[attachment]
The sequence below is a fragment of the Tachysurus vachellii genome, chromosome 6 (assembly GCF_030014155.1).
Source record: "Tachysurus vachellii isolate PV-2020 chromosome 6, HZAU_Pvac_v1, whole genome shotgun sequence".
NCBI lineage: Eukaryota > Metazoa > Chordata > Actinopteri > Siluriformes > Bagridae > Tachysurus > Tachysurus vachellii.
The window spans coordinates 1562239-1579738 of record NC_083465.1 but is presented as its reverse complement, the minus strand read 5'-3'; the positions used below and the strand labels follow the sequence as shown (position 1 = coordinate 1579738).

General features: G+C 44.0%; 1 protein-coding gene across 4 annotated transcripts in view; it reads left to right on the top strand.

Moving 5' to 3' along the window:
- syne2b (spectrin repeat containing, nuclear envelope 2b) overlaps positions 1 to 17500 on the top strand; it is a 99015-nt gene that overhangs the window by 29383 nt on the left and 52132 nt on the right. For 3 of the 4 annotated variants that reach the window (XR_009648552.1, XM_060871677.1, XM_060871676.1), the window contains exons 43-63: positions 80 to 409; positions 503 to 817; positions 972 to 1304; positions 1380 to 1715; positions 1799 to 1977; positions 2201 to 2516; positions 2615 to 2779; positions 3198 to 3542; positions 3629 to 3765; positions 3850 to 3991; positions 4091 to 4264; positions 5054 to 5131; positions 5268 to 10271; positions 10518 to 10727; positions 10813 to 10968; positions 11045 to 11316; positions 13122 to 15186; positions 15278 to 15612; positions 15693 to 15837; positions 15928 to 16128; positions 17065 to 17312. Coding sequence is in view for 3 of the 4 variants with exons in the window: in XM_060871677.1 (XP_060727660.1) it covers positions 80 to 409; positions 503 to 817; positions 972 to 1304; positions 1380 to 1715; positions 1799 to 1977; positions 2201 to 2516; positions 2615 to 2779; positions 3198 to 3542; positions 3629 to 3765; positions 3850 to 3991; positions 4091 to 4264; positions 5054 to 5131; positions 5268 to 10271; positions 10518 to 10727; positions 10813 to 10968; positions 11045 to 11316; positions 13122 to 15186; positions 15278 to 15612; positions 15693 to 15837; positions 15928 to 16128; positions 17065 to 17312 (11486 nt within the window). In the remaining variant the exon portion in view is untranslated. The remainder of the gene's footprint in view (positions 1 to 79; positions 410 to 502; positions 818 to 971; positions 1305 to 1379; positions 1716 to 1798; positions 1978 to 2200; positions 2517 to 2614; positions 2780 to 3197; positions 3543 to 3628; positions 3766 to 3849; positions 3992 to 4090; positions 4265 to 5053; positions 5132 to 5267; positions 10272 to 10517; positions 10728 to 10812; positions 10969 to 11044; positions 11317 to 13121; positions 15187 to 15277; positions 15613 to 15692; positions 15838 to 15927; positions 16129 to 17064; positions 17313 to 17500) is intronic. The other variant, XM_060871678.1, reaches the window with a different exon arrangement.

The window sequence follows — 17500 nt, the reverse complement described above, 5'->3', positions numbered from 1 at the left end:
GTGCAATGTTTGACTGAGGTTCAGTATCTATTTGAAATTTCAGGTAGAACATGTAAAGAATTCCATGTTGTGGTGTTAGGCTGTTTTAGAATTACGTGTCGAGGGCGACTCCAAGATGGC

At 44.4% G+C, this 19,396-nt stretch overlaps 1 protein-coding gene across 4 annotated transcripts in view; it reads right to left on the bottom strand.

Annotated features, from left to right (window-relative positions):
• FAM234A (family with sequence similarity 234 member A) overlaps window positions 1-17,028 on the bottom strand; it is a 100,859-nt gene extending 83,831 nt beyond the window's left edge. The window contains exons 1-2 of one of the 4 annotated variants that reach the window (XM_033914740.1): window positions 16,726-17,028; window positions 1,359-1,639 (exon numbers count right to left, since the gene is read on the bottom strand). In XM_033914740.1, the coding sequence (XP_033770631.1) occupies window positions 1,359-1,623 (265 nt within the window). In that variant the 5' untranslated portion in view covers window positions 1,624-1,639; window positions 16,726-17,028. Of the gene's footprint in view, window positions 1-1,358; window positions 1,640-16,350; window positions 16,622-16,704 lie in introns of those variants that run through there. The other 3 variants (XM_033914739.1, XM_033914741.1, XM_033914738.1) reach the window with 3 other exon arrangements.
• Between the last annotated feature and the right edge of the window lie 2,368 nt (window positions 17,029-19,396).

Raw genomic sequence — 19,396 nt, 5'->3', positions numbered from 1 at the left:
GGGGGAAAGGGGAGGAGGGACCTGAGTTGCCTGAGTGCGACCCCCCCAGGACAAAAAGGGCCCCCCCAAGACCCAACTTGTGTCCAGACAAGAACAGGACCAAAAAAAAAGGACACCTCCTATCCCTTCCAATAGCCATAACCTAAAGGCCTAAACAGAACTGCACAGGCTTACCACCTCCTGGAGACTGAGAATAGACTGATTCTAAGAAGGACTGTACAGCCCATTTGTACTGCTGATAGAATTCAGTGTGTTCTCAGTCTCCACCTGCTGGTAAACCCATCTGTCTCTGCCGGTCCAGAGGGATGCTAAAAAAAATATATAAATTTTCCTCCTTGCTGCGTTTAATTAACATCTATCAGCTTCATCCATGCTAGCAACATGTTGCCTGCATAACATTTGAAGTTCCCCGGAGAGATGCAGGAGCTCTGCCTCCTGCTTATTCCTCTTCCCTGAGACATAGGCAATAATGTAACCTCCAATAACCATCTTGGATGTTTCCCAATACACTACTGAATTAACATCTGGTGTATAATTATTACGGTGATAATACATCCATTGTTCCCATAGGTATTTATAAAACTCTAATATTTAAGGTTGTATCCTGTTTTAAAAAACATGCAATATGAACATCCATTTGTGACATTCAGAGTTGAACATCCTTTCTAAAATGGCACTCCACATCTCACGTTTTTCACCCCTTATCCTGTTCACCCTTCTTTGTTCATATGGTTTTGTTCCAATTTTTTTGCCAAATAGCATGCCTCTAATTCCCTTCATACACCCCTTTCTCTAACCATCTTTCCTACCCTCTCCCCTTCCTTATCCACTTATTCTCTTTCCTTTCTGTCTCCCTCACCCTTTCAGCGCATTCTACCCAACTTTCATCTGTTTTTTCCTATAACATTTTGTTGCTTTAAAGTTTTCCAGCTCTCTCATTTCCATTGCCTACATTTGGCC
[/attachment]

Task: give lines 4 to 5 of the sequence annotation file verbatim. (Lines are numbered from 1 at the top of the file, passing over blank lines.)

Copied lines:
The window spans coordinates 1562239-1579738 of record NC_083465.1 but is presented as its reverse complement, the minus strand read 5'-3'; the positions used below and the strand labels follow the sequence as shown (position 1 = coordinate 1579738).

General features: G+C 44.0%; 1 protein-coding gene across 4 annotated transcripts in view; it reads left to right on the top strand.